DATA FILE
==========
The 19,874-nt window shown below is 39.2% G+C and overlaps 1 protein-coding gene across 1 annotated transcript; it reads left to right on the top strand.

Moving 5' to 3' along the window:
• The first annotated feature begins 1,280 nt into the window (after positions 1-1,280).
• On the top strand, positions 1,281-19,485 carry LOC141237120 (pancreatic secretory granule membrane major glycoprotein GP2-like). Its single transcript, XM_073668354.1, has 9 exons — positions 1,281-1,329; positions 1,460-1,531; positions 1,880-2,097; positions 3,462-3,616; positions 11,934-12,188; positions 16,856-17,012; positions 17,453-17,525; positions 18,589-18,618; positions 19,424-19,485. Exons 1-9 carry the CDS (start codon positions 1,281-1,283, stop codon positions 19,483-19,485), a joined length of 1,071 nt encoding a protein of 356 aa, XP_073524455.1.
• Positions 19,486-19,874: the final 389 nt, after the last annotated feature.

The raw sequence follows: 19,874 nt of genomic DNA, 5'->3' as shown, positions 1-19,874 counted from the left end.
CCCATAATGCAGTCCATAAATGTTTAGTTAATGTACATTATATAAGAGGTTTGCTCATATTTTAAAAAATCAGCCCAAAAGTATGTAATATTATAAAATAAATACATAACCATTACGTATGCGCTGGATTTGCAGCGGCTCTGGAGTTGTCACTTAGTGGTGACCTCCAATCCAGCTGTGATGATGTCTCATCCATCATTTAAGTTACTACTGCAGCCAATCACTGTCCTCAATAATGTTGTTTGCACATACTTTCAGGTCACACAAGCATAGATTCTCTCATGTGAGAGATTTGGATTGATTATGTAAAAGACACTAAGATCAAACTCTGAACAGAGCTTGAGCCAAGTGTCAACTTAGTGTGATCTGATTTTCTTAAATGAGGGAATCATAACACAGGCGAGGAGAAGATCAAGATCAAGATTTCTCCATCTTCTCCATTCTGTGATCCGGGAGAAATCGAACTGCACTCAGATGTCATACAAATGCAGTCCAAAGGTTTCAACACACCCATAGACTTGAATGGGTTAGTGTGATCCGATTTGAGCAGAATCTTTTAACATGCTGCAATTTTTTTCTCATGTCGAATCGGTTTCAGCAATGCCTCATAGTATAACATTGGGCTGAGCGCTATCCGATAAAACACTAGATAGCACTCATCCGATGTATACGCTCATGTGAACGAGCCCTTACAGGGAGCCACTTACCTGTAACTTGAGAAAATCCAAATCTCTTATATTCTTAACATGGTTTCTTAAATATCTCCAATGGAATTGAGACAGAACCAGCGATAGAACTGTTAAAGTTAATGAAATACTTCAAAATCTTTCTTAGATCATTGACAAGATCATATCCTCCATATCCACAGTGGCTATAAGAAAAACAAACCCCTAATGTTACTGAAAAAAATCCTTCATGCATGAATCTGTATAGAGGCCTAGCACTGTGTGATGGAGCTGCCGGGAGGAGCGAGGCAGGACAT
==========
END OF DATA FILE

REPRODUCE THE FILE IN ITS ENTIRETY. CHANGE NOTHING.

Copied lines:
The 19,874-nt window shown below is 39.2% G+C and overlaps 1 protein-coding gene across 1 annotated transcript; it reads left to right on the top strand.

Moving 5' to 3' along the window:
• The first annotated feature begins 1,280 nt into the window (after positions 1-1,280).
• On the top strand, positions 1,281-19,485 carry LOC141237120 (pancreatic secretory granule membrane major glycoprotein GP2-like). Its single transcript, XM_073668354.1, has 9 exons — positions 1,281-1,329; positions 1,460-1,531; positions 1,880-2,097; positions 3,462-3,616; positions 11,934-12,188; positions 16,856-17,012; positions 17,453-17,525; positions 18,589-18,618; positions 19,424-19,485. Exons 1-9 carry the CDS (start codon positions 1,281-1,283, stop codon positions 19,483-19,485), a joined length of 1,071 nt encoding a protein of 356 aa, XP_073524455.1.
• Positions 19,486-19,874: the final 389 nt, after the last annotated feature.

The raw sequence follows: 19,874 nt of genomic DNA, 5'->3' as shown, positions 1-19,874 counted from the left end.
CCCATAATGCAGTCCATAAATGTTTAGTTAATGTACATTATATAAGAGGTTTGCTCATATTTTAAAAAATCAGCCCAAAAGTATGTAATATTATAAAATAAATACATAACCATTACGTATGCGCTGGATTTGCAGCGGCTCTGGAGTTGTCACTTAGTGGTGACCTCCAATCCAGCTGTGATGATGTCTCATCCATCATTTAAGTTACTACTGCAGCCAATCACTGTCCTCAATAATGTTGTTTGCACATACTTTCAGGTCACACAAGCATAGATTCTCTCATGTGAGAGATTTGGATTGATTATGTAAAAGACACTAAGATCAAACTCTGAACAGAGCTTGAGCCAAGTGTCAACTTAGTGTGATCTGATTTTCTTAAATGAGGGAATCATAACACAGGCGAGGAGAAGATCAAGATCAAGATTTCTCCATCTTCTCCATTCTGTGATCCGGGAGAAATCGAACTGCACTCAGATGTCATACAAATGCAGTCCAAAGGTTTCAACACACCCATAGACTTGAATGGGTTAGTGTGATCCGATTTGAGCAGAATCTTTTAACATGCTGCAATTTTTTTCTCATGTCGAATCGGTTTCAGCAATGCCTCATAGTATAACATTGGGCTGAGCGCTATCCGATAAAACACTAGATAGCACTCATCCGATGTATACGCTCATGTGAACGAGCCCTTACAGGGAGCCACTTACCTGTAACTTGAGAAAATCCAAATCTCTTATATTCTTAACATGGTTTCTTAAATATCTCCAATGGAATTGAGACAGAACCAGCGATAGAACTGTTAAAGTTAATGAAATACTTCAAAATCTTTCTTAGATCATTGACAAGATCATATCCTCCATATCCACAGTGGCTATAAGAAAAACAAACCCCTAATGTTACTGAAAAAAATCCTTCATGCATGAATCTGTATAGAGGCCTAGCACTGTGTGATGGAGCTGCCGGGAGGAGCGAGGCAGGACAT